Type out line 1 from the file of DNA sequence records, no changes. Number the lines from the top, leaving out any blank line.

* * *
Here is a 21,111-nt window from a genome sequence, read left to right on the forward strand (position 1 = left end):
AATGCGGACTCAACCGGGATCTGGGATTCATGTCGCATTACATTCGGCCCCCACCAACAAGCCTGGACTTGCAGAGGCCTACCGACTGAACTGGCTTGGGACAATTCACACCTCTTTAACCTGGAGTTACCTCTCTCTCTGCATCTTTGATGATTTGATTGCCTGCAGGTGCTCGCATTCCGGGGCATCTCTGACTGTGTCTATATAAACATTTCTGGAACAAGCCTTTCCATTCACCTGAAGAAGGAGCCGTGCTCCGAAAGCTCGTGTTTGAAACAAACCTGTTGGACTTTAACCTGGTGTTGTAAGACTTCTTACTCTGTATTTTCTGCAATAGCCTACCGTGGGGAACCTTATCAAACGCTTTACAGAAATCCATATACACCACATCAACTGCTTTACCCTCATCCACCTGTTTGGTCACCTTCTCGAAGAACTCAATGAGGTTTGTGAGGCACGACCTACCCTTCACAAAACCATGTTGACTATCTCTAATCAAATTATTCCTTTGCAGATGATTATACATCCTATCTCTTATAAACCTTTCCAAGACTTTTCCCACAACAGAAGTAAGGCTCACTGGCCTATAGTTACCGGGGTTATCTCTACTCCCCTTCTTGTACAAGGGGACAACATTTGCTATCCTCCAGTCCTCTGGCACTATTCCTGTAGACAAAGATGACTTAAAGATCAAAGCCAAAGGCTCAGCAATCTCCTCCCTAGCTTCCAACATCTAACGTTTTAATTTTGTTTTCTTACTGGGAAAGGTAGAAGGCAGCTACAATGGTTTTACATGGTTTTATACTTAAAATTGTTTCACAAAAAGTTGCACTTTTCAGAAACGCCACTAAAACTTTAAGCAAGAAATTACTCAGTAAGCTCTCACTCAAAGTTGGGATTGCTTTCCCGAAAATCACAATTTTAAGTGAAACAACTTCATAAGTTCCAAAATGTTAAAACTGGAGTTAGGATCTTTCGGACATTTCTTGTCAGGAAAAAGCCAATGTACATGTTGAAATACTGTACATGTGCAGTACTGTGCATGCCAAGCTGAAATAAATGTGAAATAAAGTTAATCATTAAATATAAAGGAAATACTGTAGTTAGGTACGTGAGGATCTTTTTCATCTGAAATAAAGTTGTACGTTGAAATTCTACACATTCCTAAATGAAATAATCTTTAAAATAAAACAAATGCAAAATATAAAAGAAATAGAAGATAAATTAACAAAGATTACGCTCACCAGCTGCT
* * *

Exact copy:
Here is a 21,111-nt window from a genome sequence, read left to right on the forward strand (position 1 = left end):